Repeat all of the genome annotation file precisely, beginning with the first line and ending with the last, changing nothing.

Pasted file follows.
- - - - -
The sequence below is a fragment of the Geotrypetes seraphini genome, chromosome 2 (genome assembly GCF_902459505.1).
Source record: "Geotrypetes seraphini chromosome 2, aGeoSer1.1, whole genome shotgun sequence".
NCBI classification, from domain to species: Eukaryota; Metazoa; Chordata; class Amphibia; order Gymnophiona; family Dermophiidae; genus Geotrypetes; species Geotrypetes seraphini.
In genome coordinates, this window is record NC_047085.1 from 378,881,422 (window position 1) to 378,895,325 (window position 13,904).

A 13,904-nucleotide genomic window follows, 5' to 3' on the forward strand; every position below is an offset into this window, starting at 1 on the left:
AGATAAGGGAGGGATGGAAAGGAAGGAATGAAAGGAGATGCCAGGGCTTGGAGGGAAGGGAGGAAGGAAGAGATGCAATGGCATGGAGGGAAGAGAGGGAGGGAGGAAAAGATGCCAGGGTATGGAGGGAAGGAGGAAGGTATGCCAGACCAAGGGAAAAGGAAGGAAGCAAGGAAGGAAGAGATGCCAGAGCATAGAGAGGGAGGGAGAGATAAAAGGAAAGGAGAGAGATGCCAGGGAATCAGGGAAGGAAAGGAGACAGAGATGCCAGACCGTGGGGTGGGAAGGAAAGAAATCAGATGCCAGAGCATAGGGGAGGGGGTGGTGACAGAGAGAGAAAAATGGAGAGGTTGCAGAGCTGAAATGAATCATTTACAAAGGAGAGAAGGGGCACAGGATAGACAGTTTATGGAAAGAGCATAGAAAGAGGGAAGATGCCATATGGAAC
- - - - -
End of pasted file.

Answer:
The sequence below is a fragment of the Geotrypetes seraphini genome, chromosome 2 (genome assembly GCF_902459505.1).
Source record: "Geotrypetes seraphini chromosome 2, aGeoSer1.1, whole genome shotgun sequence".
NCBI classification, from domain to species: Eukaryota; Metazoa; Chordata; class Amphibia; order Gymnophiona; family Dermophiidae; genus Geotrypetes; species Geotrypetes seraphini.
In genome coordinates, this window is record NC_047085.1 from 378,881,422 (window position 1) to 378,895,325 (window position 13,904).

A 13,904-nucleotide genomic window follows, 5' to 3' on the forward strand; every position below is an offset into this window, starting at 1 on the left:
AGATAAGGGAGGGATGGAAAGGAAGGAATGAAAGGAGATGCCAGGGCTTGGAGGGAAGGGAGGAAGGAAGAGATGCAATGGCATGGAGGGAAGAGAGGGAGGGAGGAAAAGATGCCAGGGTATGGAGGGAAGGAGGAAGGTATGCCAGACCAAGGGAAAAGGAAGGAAGCAAGGAAGGAAGAGATGCCAGAGCATAGAGAGGGAGGGAGAGATAAAAGGAAAGGAGAGAGATGCCAGGGAATCAGGGAAGGAAAGGAGACAGAGATGCCAGACCGTGGGGTGGGAAGGAAAGAAATCAGATGCCAGAGCATAGGGGAGGGGGTGGTGACAGAGAGAGAAAAATGGAGAGGTTGCAGAGCTGAAATGAATCATTTACAAAGGAGAGAAGGGGCACAGGATAGACAGTTTATGGAAAGAGCATAGAAAGAGGGAAGATGCCATATGGAAC